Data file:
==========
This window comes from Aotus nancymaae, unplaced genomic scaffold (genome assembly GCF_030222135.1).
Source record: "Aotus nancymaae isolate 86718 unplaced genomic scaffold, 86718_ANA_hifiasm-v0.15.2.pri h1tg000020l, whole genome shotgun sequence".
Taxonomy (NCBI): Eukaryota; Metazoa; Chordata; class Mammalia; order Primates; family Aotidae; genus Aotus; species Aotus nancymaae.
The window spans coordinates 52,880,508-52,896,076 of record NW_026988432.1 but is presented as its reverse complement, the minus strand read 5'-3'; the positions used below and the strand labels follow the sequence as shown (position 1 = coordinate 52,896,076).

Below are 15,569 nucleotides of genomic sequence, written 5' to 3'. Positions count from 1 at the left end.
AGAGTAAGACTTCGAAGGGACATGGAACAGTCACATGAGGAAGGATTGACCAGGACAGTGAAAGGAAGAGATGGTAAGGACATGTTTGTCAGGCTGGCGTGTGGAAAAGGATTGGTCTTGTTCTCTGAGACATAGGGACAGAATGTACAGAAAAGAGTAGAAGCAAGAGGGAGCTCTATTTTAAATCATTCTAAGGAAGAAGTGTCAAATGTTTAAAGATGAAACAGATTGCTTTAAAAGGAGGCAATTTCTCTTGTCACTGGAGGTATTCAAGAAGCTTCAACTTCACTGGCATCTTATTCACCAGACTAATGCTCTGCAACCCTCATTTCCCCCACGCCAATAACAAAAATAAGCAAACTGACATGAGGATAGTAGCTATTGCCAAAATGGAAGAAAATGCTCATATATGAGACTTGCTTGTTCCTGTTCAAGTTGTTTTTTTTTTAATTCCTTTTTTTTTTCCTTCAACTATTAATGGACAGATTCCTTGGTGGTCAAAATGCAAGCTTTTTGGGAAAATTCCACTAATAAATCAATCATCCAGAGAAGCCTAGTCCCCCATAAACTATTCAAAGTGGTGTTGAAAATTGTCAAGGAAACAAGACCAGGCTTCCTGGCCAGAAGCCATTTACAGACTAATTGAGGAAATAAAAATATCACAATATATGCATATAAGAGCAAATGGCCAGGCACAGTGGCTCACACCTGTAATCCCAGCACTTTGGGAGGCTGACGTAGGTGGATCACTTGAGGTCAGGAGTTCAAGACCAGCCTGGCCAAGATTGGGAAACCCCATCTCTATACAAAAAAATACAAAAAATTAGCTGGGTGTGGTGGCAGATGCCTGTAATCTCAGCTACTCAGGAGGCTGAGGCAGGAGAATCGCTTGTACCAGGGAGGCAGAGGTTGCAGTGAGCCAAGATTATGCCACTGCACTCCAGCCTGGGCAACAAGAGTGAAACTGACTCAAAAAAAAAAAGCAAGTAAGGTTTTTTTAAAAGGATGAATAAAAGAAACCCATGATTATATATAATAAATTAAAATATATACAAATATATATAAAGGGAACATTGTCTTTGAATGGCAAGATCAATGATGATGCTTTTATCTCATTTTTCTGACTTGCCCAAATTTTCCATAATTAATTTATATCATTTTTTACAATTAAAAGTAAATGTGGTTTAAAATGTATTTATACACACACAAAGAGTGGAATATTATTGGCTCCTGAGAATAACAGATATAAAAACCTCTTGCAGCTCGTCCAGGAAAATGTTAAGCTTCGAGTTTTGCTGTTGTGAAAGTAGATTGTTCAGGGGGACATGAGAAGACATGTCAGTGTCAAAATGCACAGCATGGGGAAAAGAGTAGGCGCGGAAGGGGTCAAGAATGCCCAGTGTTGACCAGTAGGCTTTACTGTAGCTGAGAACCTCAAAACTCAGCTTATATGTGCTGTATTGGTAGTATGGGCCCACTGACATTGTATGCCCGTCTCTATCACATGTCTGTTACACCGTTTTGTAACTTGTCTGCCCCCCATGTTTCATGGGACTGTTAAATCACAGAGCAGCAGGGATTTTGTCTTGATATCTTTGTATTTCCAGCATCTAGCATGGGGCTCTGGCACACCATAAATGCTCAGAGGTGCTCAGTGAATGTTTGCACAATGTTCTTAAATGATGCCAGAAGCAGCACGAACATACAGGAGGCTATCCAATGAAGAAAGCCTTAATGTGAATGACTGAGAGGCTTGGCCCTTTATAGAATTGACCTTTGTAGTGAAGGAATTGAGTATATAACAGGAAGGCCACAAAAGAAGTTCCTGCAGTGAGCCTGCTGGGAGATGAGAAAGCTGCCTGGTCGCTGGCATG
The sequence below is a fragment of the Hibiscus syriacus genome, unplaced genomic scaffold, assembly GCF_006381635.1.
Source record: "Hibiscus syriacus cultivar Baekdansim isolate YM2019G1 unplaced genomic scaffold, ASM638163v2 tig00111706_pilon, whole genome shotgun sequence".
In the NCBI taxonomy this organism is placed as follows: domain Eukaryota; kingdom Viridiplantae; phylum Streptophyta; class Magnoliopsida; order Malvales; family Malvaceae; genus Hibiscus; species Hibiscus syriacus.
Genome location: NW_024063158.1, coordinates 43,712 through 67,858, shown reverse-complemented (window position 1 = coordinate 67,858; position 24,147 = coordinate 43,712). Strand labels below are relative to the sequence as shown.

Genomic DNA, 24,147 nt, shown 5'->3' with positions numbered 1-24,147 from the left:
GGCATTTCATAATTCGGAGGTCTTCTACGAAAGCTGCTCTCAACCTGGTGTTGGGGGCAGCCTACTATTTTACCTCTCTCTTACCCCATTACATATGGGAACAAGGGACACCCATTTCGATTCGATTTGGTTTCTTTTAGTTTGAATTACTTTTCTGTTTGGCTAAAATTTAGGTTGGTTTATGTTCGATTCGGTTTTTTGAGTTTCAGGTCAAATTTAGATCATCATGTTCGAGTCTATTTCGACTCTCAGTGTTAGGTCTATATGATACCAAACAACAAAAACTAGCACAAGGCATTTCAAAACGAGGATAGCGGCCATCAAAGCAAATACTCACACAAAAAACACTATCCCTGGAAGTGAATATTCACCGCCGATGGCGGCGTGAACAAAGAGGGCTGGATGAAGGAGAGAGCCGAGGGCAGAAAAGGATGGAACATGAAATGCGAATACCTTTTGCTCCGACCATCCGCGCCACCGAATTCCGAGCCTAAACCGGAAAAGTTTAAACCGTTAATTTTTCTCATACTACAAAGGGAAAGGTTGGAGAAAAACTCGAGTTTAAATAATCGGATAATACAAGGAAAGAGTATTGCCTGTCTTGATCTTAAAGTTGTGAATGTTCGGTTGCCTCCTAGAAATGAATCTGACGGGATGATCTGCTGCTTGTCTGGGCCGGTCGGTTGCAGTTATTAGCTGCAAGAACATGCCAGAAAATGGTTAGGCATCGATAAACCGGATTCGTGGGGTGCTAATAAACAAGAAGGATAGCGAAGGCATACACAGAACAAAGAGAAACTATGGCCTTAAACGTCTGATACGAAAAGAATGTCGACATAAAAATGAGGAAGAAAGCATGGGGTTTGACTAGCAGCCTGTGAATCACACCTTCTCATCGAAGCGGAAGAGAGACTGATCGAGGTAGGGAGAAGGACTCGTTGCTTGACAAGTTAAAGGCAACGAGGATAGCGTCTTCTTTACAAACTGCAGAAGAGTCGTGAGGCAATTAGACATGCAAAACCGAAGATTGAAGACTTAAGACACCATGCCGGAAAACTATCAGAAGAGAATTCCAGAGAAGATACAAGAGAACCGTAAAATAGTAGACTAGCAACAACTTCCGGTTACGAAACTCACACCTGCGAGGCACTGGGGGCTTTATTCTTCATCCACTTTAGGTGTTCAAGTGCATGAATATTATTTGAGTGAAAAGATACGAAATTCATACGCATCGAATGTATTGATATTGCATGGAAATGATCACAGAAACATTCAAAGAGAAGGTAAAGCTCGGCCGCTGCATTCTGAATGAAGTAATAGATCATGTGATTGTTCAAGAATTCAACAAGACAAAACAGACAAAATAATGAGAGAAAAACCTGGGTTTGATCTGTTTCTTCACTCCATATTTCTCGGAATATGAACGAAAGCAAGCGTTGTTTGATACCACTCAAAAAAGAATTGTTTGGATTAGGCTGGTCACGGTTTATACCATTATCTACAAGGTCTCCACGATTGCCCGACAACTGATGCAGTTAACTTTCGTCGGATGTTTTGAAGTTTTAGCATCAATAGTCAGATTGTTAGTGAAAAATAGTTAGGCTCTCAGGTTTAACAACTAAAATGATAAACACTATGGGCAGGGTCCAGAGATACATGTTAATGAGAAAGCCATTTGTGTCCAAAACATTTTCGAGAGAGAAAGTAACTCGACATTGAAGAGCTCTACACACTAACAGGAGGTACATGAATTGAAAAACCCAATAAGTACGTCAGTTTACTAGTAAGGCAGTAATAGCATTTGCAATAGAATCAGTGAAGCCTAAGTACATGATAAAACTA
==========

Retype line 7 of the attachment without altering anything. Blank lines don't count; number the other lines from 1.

The sequence below is a fragment of the Hibiscus syriacus genome, unplaced genomic scaffold, assembly GCF_006381635.1.